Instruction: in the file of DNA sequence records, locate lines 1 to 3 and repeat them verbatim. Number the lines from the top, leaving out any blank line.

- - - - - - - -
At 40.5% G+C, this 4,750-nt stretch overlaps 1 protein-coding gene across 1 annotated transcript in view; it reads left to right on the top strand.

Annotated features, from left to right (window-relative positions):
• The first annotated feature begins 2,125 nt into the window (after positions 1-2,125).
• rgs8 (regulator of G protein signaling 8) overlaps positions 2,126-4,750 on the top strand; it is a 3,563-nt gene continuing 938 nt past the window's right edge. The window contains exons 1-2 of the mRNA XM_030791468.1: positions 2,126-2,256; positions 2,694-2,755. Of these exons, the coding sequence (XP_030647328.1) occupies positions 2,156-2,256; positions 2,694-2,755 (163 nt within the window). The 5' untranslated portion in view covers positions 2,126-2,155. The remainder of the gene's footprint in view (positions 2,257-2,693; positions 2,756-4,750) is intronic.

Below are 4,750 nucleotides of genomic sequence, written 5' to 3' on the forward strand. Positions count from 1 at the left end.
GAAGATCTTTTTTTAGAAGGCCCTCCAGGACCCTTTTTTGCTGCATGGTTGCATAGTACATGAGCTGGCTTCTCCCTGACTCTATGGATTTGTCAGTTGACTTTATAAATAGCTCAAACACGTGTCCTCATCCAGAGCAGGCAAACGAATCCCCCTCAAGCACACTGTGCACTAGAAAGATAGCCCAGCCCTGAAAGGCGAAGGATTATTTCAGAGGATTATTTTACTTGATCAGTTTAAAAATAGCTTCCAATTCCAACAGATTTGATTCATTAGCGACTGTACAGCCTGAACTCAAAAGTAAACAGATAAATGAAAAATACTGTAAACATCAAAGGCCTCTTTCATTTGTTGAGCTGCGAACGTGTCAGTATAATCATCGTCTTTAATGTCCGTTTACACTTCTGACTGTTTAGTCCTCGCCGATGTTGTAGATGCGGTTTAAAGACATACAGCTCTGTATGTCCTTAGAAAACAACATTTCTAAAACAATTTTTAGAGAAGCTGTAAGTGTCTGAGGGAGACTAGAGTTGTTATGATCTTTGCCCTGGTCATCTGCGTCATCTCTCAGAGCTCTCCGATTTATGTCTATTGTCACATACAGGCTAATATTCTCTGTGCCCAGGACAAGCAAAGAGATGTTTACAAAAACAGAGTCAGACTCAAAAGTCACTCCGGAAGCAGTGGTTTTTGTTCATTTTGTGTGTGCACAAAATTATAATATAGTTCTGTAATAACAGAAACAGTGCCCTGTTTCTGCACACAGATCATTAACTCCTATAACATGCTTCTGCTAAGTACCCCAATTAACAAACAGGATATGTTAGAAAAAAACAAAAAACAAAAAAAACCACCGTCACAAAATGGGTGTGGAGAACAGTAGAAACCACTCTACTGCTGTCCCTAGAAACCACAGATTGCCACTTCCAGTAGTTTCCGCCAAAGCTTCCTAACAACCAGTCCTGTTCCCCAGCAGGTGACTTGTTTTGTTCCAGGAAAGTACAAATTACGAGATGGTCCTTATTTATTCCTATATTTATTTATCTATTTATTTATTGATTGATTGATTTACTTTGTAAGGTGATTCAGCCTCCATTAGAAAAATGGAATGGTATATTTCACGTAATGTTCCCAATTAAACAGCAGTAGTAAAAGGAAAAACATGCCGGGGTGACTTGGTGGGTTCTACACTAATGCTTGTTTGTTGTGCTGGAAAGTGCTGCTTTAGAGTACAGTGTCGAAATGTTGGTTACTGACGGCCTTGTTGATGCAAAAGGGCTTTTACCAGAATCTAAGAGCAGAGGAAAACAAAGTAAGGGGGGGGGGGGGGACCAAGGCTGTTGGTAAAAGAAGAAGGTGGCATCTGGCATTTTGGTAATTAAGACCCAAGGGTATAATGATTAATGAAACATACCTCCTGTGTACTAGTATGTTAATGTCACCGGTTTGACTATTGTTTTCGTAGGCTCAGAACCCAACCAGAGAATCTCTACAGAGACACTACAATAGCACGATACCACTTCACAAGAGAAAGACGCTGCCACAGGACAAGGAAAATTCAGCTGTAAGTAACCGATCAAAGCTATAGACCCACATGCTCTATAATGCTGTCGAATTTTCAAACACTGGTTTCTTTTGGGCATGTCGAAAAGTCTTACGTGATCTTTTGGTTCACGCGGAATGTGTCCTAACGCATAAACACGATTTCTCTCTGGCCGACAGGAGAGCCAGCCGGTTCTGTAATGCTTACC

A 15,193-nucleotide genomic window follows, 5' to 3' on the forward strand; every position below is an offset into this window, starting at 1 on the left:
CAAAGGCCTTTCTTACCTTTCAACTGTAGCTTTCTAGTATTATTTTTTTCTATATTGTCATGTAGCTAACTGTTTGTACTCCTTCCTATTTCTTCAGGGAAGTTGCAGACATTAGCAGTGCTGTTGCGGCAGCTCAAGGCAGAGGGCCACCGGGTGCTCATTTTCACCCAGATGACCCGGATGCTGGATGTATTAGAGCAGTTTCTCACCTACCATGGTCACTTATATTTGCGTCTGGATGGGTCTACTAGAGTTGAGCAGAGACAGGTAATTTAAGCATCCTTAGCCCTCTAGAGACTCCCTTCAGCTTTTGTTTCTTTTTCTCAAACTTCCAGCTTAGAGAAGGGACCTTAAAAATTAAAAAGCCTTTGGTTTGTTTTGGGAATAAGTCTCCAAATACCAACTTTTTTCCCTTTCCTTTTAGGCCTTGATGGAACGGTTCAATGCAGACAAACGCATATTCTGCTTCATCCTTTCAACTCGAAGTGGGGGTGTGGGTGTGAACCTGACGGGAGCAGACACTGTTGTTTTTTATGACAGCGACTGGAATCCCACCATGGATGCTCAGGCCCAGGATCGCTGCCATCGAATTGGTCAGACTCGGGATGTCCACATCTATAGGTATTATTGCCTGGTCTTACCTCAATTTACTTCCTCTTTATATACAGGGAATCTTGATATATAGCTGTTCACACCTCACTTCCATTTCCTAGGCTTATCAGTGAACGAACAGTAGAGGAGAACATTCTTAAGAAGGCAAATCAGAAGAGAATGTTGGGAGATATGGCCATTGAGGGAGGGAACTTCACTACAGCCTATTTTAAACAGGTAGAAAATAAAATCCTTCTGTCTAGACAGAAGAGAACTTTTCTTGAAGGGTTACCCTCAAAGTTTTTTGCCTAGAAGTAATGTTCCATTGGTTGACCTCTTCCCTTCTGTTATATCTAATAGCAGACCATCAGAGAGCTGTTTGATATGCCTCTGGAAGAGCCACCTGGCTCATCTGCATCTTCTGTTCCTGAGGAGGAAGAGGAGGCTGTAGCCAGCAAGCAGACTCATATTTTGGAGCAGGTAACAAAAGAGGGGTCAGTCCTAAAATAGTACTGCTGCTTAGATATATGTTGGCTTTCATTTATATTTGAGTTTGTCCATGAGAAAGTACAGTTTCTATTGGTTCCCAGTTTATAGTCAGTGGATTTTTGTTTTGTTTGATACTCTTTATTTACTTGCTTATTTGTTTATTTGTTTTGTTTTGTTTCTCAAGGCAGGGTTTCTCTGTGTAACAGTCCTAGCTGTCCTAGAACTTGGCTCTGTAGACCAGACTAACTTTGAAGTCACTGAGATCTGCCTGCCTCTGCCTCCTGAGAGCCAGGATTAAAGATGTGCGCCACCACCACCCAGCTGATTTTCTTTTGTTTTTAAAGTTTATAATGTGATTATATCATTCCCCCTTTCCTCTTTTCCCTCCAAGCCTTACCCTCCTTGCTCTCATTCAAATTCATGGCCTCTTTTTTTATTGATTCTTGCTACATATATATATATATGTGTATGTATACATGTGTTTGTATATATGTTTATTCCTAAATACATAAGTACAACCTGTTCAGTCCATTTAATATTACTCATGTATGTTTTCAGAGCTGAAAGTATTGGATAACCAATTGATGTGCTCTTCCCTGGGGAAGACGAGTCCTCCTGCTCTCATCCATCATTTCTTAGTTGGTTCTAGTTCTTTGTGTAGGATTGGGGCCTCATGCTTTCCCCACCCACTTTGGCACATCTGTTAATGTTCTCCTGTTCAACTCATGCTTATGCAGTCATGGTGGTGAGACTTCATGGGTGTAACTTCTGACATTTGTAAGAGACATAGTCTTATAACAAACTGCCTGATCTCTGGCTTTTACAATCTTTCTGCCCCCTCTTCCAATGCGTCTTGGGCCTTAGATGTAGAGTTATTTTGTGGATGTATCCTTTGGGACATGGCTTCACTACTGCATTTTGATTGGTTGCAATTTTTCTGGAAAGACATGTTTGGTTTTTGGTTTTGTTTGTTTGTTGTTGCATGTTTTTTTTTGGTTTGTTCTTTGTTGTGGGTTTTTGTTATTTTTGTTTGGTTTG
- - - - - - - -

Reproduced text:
At 40.5% G+C, this 4,750-nt stretch overlaps 1 protein-coding gene across 1 annotated transcript in view; it reads left to right on the top strand.

Annotated features, from left to right (window-relative positions):
• The first annotated feature begins 2,125 nt into the window (after positions 1-2,125).